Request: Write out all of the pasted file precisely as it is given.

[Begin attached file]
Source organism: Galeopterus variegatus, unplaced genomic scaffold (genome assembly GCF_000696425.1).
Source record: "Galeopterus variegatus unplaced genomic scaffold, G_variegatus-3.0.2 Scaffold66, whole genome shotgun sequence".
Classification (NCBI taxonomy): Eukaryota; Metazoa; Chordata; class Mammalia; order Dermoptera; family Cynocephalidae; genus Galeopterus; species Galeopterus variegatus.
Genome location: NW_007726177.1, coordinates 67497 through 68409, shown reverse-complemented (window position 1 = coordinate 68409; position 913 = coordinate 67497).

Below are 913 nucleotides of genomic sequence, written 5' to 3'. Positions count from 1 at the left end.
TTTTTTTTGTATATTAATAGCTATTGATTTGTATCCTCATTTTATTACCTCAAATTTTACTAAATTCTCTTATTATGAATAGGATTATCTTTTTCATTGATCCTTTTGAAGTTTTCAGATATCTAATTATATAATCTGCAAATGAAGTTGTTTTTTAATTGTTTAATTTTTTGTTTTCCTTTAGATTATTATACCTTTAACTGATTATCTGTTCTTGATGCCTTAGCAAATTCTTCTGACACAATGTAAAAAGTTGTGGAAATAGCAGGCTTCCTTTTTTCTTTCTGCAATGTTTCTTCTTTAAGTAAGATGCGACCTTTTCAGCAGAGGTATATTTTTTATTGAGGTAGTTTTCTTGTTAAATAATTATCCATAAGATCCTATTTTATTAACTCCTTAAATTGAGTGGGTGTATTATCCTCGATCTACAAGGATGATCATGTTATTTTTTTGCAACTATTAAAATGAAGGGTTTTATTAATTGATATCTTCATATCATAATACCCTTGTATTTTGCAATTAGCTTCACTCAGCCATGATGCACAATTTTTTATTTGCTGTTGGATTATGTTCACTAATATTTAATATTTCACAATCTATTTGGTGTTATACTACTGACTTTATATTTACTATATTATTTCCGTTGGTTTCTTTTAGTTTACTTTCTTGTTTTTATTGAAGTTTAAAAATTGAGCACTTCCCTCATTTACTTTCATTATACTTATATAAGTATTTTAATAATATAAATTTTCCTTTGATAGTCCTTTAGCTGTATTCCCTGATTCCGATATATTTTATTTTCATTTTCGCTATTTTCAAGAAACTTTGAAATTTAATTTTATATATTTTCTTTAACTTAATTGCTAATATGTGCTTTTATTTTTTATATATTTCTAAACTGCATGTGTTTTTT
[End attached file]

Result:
Source organism: Galeopterus variegatus, unplaced genomic scaffold (genome assembly GCF_000696425.1).
Source record: "Galeopterus variegatus unplaced genomic scaffold, G_variegatus-3.0.2 Scaffold66, whole genome shotgun sequence".
Classification (NCBI taxonomy): Eukaryota; Metazoa; Chordata; class Mammalia; order Dermoptera; family Cynocephalidae; genus Galeopterus; species Galeopterus variegatus.
Genome location: NW_007726177.1, coordinates 67497 through 68409, shown reverse-complemented (window position 1 = coordinate 68409; position 913 = coordinate 67497).

Below are 913 nucleotides of genomic sequence, written 5' to 3'. Positions count from 1 at the left end.
TTTTTTTTGTATATTAATAGCTATTGATTTGTATCCTCATTTTATTACCTCAAATTTTACTAAATTCTCTTATTATGAATAGGATTATCTTTTTCATTGATCCTTTTGAAGTTTTCAGATATCTAATTATATAATCTGCAAATGAAGTTGTTTTTTAATTGTTTAATTTTTTGTTTTCCTTTAGATTATTATACCTTTAACTGATTATCTGTTCTTGATGCCTTAGCAAATTCTTCTGACACAATGTAAAAAGTTGTGGAAATAGCAGGCTTCCTTTTTTCTTTCTGCAATGTTTCTTCTTTAAGTAAGATGCGACCTTTTCAGCAGAGGTATATTTTTTATTGAGGTAGTTTTCTTGTTAAATAATTATCCATAAGATCCTATTTTATTAACTCCTTAAATTGAGTGGGTGTATTATCCTCGATCTACAAGGATGATCATGTTATTTTTTTGCAACTATTAAAATGAAGGGTTTTATTAATTGATATCTTCATATCATAATACCCTTGTATTTTGCAATTAGCTTCACTCAGCCATGATGCACAATTTTTTATTTGCTGTTGGATTATGTTCACTAATATTTAATATTTCACAATCTATTTGGTGTTATACTACTGACTTTATATTTACTATATTATTTCCGTTGGTTTCTTTTAGTTTACTTTCTTGTTTTTATTGAAGTTTAAAAATTGAGCACTTCCCTCATTTACTTTCATTATACTTATATAAGTATTTTAATAATATAAATTTTCCTTTGATAGTCCTTTAGCTGTATTCCCTGATTCCGATATATTTTATTTTCATTTTCGCTATTTTCAAGAAACTTTGAAATTTAATTTTATATATTTTCTTTAACTTAATTGCTAATATGTGCTTTTATTTTTTATATATTTCTAAACTGCATGTGTTTTTT